Quote Originally Posted by mrred View Post
Note that scans do not do reversals much justice. Projected, or at least through a viewer is my prefered way to view them. In my opinion it is the most perfect way to shoot film. You cannot get any greater detail. However the scans are still higher quality than negitive scans.
Thank-you for showing us the scans. They look fantastic even in that form. I'd be happy to get a bit of that quality in a Super 8 reversal film which is where I'm heading with my experiments on 35mm.

Quote Originally Posted by mrred View Post
One does not have anything to do with the other. They are seperate steps.
If your dev uses Sodium thiocyanate, then you should not use a permanganate based bleach. They are not compatible* and this has been discussed elsewhere (possibly on this forum). It is also mentioned in the Kodak 2000 document 'Processing KODAK Motion Picture Films, Module 15 Processing Black-and-White Films'. Bleach R-10 (Potassium permanganate) should not be used with developer D94 (which has Sodium thiocyanate). D94a type dev (which is safe with permanganate) uses DTOD instead of the thiocyanate. See section 15-25 and 15-26 of the document. I know in theory that after washing there is no developer left on the film but not mixing the two substances in the reversal process is the recommendation.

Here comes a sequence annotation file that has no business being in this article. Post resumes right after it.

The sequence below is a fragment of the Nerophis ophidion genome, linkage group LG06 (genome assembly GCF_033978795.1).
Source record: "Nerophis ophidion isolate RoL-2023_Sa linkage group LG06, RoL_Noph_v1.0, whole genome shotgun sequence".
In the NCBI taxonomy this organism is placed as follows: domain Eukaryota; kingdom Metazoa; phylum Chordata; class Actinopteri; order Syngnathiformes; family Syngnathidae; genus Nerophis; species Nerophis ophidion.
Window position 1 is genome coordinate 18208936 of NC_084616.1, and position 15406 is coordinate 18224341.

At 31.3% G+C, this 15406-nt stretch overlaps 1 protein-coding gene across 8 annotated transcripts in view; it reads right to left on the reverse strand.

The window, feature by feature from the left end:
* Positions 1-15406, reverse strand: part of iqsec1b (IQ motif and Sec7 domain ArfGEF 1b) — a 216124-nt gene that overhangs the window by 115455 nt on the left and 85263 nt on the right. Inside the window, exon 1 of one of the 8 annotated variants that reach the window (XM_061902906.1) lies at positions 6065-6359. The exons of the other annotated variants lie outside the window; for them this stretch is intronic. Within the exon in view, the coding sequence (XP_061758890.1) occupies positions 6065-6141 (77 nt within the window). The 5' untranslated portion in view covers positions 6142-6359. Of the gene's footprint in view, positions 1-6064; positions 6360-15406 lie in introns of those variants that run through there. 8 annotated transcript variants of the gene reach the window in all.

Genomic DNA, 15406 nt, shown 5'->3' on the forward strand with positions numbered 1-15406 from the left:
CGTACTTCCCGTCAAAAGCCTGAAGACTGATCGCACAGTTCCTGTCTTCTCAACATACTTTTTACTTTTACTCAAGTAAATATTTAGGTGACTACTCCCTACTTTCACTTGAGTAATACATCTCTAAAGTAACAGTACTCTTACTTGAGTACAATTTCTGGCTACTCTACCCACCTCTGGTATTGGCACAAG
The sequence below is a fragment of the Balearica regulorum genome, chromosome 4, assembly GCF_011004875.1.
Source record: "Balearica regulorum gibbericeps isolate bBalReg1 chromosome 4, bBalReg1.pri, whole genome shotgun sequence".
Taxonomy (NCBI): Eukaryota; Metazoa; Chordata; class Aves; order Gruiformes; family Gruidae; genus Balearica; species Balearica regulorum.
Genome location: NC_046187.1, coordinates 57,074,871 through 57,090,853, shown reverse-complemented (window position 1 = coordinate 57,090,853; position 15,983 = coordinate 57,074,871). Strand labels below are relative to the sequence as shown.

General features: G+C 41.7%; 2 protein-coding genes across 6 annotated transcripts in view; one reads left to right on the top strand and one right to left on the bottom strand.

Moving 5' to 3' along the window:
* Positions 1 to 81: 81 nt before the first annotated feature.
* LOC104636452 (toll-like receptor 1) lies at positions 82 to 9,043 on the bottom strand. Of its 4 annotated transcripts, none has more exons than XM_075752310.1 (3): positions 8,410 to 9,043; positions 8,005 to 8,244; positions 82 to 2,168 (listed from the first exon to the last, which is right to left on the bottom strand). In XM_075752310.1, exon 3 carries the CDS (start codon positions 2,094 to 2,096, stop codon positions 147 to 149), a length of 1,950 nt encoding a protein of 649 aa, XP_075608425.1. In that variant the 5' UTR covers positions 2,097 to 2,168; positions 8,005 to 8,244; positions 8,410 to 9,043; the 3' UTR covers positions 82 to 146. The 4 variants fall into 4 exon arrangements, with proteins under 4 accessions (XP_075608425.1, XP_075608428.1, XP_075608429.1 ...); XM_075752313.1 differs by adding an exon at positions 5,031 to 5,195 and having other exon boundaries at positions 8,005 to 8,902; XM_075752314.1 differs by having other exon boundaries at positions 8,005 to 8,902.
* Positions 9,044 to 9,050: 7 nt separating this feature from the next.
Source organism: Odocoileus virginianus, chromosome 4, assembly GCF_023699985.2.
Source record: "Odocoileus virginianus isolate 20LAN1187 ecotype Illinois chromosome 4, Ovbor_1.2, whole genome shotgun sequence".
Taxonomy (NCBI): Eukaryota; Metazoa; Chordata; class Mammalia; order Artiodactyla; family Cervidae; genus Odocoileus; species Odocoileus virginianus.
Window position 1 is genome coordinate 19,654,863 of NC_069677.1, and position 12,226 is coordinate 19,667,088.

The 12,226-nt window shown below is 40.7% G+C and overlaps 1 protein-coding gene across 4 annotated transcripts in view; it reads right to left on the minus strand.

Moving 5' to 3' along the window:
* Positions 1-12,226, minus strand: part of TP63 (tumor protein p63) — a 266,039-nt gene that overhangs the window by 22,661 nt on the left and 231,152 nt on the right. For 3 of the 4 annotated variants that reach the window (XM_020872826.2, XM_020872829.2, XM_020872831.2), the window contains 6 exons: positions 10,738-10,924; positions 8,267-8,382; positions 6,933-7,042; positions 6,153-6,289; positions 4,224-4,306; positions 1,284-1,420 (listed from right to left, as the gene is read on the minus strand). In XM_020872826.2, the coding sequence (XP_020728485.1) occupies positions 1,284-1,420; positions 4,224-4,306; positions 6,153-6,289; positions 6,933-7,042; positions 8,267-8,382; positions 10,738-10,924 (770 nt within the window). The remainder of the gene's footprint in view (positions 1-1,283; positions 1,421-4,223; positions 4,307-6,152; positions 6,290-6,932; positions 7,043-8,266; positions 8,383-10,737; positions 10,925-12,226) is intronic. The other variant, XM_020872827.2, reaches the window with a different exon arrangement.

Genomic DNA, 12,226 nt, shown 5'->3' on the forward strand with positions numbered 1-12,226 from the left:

I do not want to use a dichromate based bleach (and it is not even available in the UK) therefore I need to think about what is in the dev. The use or non-use of the dichromate has already caused enough heated debate, so let's not pursue that one, please.

*I have read a description of the chemical reaction between the two but cannot find it at this moment.